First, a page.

“I recall Dermot Earley being brilliant for Kildare but we hung in there and it was such a great feeling to get over the line at the end,” added McNally.

It’s unlikely we’ll be treated to a similar atmosphere next Saturday, in terms of attendance anyway, but McNally feels that the attacking strengths of both teams could lead to an enjoyable and expansive decider.

Neither team have looked rock solid in defending their own goal with Kildare caught for two goals against Westmeath while Dublin could well have conceded a similar tally in their semi-final win over Meath, despite their complete dominance on the day.   

“Looking at both teams and how they’ve played this year, there is some serious forward talent in both Dublin and Kildare.

“Ben McCormack has looked very sharp at centre-forward for Kildare and we all know how good Daniel Flynn can be, in terms of scoring but also laying on chances for Jimmy Hyland.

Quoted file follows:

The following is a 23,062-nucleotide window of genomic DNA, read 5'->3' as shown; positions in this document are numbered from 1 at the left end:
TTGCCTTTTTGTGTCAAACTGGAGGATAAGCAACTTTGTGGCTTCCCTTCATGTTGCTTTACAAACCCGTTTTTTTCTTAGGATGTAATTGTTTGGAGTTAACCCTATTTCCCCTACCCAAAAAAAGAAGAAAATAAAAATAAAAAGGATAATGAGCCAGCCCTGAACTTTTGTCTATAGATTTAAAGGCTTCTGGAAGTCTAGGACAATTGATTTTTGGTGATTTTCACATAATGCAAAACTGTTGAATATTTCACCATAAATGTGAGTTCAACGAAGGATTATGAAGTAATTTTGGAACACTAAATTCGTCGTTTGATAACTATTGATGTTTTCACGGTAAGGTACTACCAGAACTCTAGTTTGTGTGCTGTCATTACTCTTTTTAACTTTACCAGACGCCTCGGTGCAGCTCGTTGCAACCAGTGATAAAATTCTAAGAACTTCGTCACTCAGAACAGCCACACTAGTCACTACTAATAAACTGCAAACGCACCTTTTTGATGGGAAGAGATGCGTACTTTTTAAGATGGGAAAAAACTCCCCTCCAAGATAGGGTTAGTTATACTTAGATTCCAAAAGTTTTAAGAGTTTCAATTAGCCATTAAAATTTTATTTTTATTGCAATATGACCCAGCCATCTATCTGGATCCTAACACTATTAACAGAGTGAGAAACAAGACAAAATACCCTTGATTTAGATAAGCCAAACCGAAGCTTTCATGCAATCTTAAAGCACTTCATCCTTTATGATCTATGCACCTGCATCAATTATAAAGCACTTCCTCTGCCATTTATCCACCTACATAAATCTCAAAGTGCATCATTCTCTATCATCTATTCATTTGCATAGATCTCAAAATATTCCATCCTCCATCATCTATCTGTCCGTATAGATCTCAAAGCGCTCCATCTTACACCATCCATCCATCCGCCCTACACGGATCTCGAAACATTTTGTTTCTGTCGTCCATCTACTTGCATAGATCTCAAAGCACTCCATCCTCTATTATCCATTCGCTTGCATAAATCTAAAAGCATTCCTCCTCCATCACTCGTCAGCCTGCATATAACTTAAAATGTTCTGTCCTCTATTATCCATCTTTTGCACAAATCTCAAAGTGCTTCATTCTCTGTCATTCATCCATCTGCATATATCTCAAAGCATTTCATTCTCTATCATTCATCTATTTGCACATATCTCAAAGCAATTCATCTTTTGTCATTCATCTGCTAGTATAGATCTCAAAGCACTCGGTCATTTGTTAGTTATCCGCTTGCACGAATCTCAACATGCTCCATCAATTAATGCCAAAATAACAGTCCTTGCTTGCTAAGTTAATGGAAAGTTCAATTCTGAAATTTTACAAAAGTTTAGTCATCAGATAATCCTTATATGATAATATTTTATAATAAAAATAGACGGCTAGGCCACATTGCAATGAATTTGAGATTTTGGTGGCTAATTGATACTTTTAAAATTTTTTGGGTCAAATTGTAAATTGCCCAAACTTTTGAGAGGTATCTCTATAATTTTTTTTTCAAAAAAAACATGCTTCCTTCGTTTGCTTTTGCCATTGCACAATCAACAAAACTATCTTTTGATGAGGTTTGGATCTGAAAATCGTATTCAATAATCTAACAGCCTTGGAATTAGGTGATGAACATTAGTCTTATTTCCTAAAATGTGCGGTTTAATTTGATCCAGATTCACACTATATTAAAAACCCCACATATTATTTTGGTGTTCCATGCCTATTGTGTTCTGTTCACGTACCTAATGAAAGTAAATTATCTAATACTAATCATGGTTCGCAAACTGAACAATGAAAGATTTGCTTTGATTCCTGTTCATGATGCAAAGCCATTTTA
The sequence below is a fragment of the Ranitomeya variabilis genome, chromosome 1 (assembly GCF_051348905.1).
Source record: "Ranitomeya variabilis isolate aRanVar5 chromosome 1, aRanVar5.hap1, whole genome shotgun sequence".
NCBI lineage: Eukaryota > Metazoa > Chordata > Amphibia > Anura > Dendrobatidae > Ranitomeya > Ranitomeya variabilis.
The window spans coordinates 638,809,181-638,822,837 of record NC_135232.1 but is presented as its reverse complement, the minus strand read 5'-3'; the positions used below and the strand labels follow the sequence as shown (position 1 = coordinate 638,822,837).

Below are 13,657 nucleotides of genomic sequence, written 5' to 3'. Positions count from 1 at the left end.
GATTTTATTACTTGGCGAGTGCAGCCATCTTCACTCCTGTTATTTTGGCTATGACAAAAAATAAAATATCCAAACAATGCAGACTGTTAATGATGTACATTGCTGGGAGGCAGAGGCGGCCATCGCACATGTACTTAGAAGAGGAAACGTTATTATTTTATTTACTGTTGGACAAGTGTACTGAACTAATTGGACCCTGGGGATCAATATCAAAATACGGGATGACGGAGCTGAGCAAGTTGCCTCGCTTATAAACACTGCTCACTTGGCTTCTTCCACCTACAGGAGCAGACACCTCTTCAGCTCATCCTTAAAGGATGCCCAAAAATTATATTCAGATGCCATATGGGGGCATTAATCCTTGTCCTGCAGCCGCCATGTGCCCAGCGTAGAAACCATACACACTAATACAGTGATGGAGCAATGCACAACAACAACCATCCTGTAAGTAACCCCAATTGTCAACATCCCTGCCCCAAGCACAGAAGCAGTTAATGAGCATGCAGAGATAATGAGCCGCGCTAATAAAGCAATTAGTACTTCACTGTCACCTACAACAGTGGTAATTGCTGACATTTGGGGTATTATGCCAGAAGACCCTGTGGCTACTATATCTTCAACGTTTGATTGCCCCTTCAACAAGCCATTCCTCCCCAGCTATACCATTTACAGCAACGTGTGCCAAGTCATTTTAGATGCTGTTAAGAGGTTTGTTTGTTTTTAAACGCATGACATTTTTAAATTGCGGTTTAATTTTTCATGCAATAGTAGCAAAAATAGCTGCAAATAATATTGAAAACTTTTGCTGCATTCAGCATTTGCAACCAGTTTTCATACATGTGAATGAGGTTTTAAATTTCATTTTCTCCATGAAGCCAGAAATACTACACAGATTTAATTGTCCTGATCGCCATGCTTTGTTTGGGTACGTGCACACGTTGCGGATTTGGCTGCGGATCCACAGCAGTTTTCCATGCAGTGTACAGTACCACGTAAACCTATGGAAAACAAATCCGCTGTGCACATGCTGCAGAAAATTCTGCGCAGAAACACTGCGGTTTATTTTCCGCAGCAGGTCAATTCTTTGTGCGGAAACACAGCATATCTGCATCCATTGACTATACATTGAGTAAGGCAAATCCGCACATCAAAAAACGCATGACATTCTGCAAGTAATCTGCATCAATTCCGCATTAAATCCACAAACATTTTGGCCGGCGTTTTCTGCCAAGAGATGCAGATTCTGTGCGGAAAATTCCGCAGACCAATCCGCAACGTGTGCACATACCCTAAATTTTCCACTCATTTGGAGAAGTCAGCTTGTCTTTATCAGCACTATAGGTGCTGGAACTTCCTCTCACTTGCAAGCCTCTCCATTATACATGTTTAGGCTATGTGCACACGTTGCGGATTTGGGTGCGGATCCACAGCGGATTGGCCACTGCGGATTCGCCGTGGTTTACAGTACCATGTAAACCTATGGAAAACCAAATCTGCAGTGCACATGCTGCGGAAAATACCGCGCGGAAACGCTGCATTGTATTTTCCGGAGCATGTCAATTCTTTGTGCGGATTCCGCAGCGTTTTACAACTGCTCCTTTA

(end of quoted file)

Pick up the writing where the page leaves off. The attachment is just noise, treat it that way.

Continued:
“They showed a few weaknesses at the back against Westmeath however and that’s an area that Dublin will look to exploit.

“Con O’Callaghan has been really sharp since his return to the team and is showing how important he is with his ability to win possession close to goal and the forward line just looks so much better with him on the edge of the square.

“Ciarán Kilkenny also looks refreshed after the league and Dublin seem to have options up front now that weren’t quite there during the league campaign.

“The likes of Niall Scully and Paddy Small came in as substitutes the last day against Meath and they are very good options for Dessie Farrell to introduce.

“In general, the forwards seem to be clicking very well at the minute and the movement has improved an awful lot from earlier in the year.

“Looking at both teams, I think you would have to favour Dublin next Saturday as I just think they will have too much forward power for Kildare to deal with. 

“It should be a good test though as Kildare won’t fear Dublin at all and I’m just looking forward to both teams going out and playing to their strengths in what should be a very entertaining game to watch,” added McNally.  


Most Watched





Privacy